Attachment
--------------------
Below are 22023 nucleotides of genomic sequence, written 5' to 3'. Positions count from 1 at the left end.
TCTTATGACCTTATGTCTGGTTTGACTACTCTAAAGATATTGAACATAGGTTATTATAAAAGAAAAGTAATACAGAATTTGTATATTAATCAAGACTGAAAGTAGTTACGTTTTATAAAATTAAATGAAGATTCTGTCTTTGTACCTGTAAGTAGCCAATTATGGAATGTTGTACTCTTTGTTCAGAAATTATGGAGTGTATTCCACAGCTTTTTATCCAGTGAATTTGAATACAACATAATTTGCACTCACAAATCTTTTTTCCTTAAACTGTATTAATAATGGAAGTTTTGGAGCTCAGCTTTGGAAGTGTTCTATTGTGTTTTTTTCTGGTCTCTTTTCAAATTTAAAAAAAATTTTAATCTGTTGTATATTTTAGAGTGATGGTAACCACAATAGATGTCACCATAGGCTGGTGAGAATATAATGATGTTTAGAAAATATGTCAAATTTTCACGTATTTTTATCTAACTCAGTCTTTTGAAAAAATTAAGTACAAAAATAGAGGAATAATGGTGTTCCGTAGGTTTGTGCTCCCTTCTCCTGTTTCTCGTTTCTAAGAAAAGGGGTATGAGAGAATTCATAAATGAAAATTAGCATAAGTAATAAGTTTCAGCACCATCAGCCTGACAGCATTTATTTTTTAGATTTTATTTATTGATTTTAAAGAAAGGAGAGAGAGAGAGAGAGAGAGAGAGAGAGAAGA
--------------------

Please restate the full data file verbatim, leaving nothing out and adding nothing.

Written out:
Below are 22023 nucleotides of genomic sequence, written 5' to 3'. Positions count from 1 at the left end.
TCTTATGACCTTATGTCTGGTTTGACTACTCTAAAGATATTGAACATAGGTTATTATAAAAGAAAAGTAATACAGAATTTGTATATTAATCAAGACTGAAAGTAGTTACGTTTTATAAAATTAAATGAAGATTCTGTCTTTGTACCTGTAAGTAGCCAATTATGGAATGTTGTACTCTTTGTTCAGAAATTATGGAGTGTATTCCACAGCTTTTTATCCAGTGAATTTGAATACAACATAATTTGCACTCACAAATCTTTTTTCCTTAAACTGTATTAATAATGGAAGTTTTGGAGCTCAGCTTTGGAAGTGTTCTATTGTGTTTTTTTCTGGTCTCTTTTCAAATTTAAAAAAAATTTTAATCTGTTGTATATTTTAGAGTGATGGTAACCACAATAGATGTCACCATAGGCTGGTGAGAATATAATGATGTTTAGAAAATATGTCAAATTTTCACGTATTTTTATCTAACTCAGTCTTTTGAAAAAATTAAGTACAAAAATAGAGGAATAATGGTGTTCCGTAGGTTTGTGCTCCCTTCTCCTGTTTCTCGTTTCTAAGAAAAGGGGTATGAGAGAATTCATAAATGAAAATTAGCATAAGTAATAAGTTTCAGCACCATCAGCCTGACAGCATTTATTTTTTAGATTTTATTTATTGATTTTAAAGAAAGGAGAGAGAGAGAGAGAGAGAGAGAGAGAGAAGA